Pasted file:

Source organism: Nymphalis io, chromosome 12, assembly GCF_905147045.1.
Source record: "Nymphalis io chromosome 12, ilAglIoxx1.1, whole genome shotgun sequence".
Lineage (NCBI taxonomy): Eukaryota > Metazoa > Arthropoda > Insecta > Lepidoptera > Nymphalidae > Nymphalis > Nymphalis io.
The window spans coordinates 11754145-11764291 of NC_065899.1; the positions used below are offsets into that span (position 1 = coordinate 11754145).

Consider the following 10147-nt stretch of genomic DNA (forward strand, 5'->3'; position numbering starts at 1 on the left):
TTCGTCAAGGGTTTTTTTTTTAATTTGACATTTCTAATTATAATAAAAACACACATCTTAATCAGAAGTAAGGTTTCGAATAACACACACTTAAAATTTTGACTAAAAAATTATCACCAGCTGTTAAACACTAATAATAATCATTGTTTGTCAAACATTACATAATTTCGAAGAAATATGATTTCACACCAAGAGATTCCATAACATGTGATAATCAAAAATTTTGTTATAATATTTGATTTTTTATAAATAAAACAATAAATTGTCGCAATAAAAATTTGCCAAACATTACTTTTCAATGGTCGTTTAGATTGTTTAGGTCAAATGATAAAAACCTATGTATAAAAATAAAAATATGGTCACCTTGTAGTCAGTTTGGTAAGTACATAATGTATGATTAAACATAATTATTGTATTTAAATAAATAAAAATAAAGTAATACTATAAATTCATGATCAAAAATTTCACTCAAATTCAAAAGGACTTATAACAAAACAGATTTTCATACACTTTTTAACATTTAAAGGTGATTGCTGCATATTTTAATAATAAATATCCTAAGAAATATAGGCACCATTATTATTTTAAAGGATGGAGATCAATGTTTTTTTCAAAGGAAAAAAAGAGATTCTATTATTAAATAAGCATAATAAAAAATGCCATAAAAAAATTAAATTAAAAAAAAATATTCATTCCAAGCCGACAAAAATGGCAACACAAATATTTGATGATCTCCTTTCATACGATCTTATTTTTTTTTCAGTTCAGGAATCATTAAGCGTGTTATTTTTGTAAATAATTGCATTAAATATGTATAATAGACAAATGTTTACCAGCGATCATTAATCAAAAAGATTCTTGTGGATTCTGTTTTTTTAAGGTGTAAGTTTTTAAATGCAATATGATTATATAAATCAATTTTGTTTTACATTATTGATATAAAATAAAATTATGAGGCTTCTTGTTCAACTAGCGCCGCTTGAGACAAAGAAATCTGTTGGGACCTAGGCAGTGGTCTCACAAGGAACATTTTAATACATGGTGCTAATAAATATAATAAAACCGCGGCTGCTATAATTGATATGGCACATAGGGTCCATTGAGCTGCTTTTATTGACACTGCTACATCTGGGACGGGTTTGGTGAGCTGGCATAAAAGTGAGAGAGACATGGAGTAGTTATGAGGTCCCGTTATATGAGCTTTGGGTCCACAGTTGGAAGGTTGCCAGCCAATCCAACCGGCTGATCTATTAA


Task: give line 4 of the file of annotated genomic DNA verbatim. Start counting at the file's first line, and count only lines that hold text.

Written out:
The window spans coordinates 11754145-11764291 of NC_065899.1; the positions used below are offsets into that span (position 1 = coordinate 11754145).